Are You Trying to Do It All Yourself? PDF Print E-mail
Written by Bernadette Doyle   
Thursday, 26 June 2008 00:00
Bernadette Doyle
Bernadette Doyle

A few years ago, I met one of the best known 'sales experts' in the UK. He had authored several books, and provided motivational training for blue-chip companies in a career spanning decades. If you've worked in the sales world for any time, you have almost certainly heard of him. Now in the 'golden years' of his career, he could sit back and let the opportunities come to him, couldn't he? Actually no. 'We never kept a database, Bernadette' he privately confessed to me.

So at great expense he had to hire and manage a sales team to set appointments for him. If he had cultivated a list over the years, he would have had prospective clients knocking on his door.

It's said that the most effective person is not necessarily theone who does the most, but the one who gets the most done.

Knowing the difference between the two means the difference between being stressed and busy and never feeling like there are enough hours in the day and a sense of ever increasing accomplishment, as you marvel at just how much you can achieve when you get out of your own way.

It seems to me that most business owners fall into 'Do-It-Yourself-It is' - even when we understand the importance of working ON the business versus IN the business. Several years ago, having done my time employing people (and feeling that I was working for them rather than they were working for me!), I made the decision to create a 'lifestyle business', one that I could operate with a laptop from anywhere in the world, without the overheads of office space or employees.

The mistake I made at first was that I thought no employees meant no help at all! It's an easy mistake to make. If you don't have a lot of cash when starting out, it may seem easier to do it yourself rather than hire help. And sometimes you may be reluctant to hand over tasks that you think nobody else can do as well as you!

But then I learned about 'virtual assistants' - the essential ingredient for everyone who wants to create a 'lifestyle' business. Because a VA only charges you for the hours he or she actually works, rates may be more than you'd pay an administrative employee (usually £20-30 per hour), and of course you don't have the added expenses of employee benefits, office space, and equipment.

Today I have several different assistants dotted around the world ready to leap in and help me with specific parts of my business as and when I need them. I honestly don't know how I managed for so long without them.

So this week I'd to share with you tips for assembling your own 'dream team':

1. Decide what can only be done by you and what can be handed over.

You have unique skills and parts of your business that only you can and should take care of. The more you are able to focus on those things, the stronger and faster your business will grow.

2. Understand the value of investing in help.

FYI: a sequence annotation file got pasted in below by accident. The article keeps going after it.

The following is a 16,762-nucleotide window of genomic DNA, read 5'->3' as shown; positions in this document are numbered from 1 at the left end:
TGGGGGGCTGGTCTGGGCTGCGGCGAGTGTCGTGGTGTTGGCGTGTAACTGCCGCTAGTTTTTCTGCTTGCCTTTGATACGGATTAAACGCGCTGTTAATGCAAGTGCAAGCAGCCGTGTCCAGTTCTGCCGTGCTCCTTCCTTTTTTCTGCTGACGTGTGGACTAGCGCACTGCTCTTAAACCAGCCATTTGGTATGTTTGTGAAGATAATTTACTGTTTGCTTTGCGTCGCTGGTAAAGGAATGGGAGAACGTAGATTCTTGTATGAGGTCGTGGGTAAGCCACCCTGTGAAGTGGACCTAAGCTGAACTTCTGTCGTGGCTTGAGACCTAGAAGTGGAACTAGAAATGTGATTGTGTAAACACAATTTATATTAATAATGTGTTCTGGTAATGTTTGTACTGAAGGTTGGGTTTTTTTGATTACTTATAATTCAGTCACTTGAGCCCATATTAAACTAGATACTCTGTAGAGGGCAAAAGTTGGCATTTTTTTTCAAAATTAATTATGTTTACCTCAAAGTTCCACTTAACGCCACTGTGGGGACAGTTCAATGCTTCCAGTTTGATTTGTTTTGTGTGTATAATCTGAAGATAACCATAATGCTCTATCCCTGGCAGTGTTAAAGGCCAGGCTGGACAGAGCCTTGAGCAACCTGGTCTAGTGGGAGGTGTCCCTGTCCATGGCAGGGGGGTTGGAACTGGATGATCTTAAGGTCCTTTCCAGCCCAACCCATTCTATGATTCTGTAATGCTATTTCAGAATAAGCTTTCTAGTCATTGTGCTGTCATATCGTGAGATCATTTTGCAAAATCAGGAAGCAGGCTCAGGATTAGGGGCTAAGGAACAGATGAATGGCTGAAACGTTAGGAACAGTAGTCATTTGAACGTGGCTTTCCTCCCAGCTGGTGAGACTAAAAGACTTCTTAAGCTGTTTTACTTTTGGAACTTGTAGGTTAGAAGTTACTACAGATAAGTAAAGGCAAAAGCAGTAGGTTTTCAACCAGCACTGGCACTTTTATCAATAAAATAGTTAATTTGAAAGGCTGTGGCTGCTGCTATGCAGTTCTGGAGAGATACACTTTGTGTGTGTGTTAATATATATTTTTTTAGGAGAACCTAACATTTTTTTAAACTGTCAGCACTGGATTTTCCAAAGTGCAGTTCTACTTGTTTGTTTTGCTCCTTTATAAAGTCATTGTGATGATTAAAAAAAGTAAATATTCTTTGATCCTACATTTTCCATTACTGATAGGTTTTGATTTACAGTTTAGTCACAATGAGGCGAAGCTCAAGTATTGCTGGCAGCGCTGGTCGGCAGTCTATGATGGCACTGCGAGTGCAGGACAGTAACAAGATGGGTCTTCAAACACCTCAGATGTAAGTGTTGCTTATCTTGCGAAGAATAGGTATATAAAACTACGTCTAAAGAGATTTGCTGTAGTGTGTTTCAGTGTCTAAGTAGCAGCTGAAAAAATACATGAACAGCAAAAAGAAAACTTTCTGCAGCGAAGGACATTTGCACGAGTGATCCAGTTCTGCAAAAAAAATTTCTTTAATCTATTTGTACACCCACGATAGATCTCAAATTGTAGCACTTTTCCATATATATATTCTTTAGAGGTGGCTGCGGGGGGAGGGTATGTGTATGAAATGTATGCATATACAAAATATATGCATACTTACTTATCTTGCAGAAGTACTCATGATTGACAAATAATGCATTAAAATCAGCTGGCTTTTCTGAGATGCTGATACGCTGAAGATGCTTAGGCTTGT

As wise man once said to me, if you want to make hundreds per hour, why get bogged down in penny-paying jobs? Are there things like updating webpages, book-keeping, handling routine emails that could be better handled by someone else? Trying to avoid paying someone to do these things for you by doing them yourself is false economy, as these task will sap your energy and create mental clutter. Getting these things off your 'to do' list is liberating!

3. Find the right people.

Somewhere in the world there is someone who knows how to do the jobs you want to get off your 'to-do' list, and not just that, they even enjoy doing them! My favourite places to find 'virtual assistants that you can hire by the hour are www.elance.com and www.assistu.com. You can find people to work on an as-needed basis from their own homes or offices, saving you the cost and hassle of hiring an office assistant.

4. Know the difference between delegating and abdicating.

Sometimes it such a relief to find someone to take care of the things that you've been dreading, that you just hope that someone else will fix or take care of things for you. That's abdicating. When you delegate you retain responsibility for the outcome. You will be most tempted to 'abdicate' those parts of your business that you don't understand or enjoy. Make sure you both have a clear understanding of the desired end result, and that the person you are hiring knows how to do accomplish what you want them to do. Ask for references and proof that they have the skills they say they do

5. Learn to let go!

For many business owners, the hardest part is trusting another person to care as much as we do, or do it as well as (we think) we can. Want to know the truth? When you assemble your 'dream team' of virtual assistants you will be surprised, amazed and delighted at how much better things go when you stop interfering!

The bottom line is outsourcing will free up your time immensely, allowing you to focus on the stuff that matters: developing your business, creating new ideas and income streams, and servicing your larger clients. You'll think much bigger and will have much more creative energy. I guarantee it!

So what can you outsource, starting today?

The first place to start is with those things that give you that 'sinking feeling' when you think about them. Keep track of tasks and activities for one week, and then go through and highlight the jobs that could be handed over. Make a plan for hiring the right helpers, and feel your energy soar!


©2007 Bernadette Doyle

Bernadette Doyle publishes her weekly Client Magnets newsletter for trainers, coaches, consultants, complementary therapists and solo professionals. If you want to get clients calling you instead of you calling them, then get your free tips now at www.clientmagnets.com

Last Updated on Friday, 31 October 2008 17:59